Furthermore, in an attempt to emotionally bypass the deeper things going on within my psyche, I was becoming enamored with multiple external distractions, seeking human crutches on to which to lean my wounded heart and spirit. I resolved that I didn’t want to do that any more. I decided that rather than seek a primary partner externally, that I needed to be my own primary partner.

I was also clear that being Singleish, for me, had to mean more than multiple friends-with-benefits.

As a person, I’m a die-hard romantic, and I know that I need relationships with substance. Just because I don’t want to jump on the Relationship Escalator with someone, doesn’t mean that I don’t want to connect heart to heart, or that I will tolerate being treated as a purely sexual object or objective. All too often has that assumption been made, and I’m tired of people thinking that being Singleish equals treating the relationship with me as disposable.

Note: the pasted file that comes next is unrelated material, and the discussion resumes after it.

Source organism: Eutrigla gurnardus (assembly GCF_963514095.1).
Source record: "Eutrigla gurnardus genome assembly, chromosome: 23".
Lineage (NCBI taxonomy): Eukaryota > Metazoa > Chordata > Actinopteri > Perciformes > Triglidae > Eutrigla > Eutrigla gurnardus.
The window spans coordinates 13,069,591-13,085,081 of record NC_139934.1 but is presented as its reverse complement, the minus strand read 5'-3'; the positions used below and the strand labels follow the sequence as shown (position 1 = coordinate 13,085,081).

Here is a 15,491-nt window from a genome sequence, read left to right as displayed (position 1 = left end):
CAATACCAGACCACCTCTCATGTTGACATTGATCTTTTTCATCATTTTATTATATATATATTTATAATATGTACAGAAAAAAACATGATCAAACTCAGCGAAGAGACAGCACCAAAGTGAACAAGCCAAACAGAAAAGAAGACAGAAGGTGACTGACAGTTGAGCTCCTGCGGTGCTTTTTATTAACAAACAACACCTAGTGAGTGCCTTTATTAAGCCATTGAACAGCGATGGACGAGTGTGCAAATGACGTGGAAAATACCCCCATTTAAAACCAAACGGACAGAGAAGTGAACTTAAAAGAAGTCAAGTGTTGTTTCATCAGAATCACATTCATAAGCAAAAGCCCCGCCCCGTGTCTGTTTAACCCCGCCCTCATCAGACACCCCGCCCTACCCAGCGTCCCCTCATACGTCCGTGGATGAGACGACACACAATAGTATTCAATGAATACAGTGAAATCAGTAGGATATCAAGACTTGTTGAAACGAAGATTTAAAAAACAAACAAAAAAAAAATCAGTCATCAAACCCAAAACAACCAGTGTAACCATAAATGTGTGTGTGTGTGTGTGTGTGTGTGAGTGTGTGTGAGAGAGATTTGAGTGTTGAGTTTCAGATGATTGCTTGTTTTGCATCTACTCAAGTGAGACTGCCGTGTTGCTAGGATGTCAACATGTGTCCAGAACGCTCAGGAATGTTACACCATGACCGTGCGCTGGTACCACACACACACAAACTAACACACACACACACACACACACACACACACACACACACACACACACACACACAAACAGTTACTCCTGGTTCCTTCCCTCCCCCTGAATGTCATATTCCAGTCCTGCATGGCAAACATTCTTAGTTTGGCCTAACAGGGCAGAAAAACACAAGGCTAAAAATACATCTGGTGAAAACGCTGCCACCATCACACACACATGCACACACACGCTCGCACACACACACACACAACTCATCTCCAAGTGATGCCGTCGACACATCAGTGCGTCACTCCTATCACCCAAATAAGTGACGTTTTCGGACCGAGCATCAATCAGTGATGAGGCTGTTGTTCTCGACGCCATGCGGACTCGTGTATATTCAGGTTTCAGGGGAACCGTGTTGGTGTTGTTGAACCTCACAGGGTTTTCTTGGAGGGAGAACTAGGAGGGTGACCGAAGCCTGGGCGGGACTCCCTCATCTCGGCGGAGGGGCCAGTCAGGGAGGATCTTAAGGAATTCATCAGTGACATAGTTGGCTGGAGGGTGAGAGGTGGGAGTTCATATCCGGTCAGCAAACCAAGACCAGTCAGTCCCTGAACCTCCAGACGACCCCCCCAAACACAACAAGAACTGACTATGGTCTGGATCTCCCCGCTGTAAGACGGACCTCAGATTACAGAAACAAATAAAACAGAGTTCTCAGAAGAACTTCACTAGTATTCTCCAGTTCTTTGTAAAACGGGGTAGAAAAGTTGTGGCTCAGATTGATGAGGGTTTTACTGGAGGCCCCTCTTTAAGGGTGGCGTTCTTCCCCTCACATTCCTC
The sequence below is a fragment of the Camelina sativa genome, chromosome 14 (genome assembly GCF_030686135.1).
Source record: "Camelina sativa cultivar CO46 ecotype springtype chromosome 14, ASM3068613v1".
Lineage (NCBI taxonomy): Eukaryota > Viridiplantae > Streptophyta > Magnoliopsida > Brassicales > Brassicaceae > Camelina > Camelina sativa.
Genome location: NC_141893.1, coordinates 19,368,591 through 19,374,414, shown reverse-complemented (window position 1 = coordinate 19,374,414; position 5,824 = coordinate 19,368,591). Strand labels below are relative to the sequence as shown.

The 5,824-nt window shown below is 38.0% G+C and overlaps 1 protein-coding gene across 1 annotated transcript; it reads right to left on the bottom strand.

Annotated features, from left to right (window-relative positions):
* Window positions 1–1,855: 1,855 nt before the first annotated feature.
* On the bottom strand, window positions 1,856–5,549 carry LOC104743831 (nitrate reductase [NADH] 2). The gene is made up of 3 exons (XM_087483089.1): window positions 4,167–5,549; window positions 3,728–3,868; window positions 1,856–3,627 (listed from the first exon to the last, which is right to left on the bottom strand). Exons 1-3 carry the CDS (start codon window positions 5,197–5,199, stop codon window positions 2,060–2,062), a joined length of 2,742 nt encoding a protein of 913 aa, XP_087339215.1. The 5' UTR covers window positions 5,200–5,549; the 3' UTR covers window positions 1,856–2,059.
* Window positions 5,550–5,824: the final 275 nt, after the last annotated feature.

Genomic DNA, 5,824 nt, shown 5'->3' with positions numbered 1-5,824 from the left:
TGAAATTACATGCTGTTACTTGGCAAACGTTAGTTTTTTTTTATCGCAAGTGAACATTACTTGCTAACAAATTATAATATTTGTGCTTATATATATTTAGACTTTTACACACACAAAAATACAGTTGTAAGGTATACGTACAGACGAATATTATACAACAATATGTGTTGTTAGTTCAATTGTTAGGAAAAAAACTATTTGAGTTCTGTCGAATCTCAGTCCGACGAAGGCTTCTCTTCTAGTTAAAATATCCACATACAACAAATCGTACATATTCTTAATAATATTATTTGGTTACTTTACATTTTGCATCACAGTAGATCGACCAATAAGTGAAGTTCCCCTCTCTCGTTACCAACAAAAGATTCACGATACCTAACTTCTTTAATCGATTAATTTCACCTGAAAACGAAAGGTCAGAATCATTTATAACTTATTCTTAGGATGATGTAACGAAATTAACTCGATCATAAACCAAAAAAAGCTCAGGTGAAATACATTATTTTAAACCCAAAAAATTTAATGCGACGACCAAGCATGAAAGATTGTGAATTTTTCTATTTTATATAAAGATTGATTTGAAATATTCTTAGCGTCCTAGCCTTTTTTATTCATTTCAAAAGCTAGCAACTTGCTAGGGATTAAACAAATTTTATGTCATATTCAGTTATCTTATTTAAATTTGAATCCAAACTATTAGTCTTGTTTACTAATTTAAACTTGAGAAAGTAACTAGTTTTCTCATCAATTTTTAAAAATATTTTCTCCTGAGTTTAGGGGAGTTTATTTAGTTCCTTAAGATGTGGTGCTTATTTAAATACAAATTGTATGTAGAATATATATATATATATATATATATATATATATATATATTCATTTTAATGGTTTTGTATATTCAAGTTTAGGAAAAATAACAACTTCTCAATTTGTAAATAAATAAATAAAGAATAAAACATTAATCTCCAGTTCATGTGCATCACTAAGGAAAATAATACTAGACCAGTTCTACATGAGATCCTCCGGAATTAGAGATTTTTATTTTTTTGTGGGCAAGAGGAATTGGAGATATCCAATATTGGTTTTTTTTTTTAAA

To some, this has seemed like a total contradiction- a woman who desires relationships with substance, yet doesn’t want to commit to the standard “lets get married now” ideal. An individual who values her autonomy and independence so fiercely, yet who desires to share sexual, romantic, and emotional intimacy.

lifebeginsAt the same time, I’m realising that buried behind the joyous “I am Singleish; hear me roar!” battle cry is a huge amount of fear. I have grown to value my independence and free spirit so much, that I am absolutely terrified of sacrificing that or loosing it. I lost it in my marriage, and do not want to loose it again. Yet, I desire intimacy. I desire partnership. I desire to share more of my journey- but without jumping onto the Relationship Escalator, without finding myself entangled in an emotional co-dependency or, even more terrifying, an emotionally manipulative and abusive situation.

It has hurt to open my heart to others, because with heart opening comes trusting and an element of surrendering. It means I can’t be in complete control anymore. But I feel I’m moving past those fears, and into a place in my relationship with myself where perhaps I could take on more.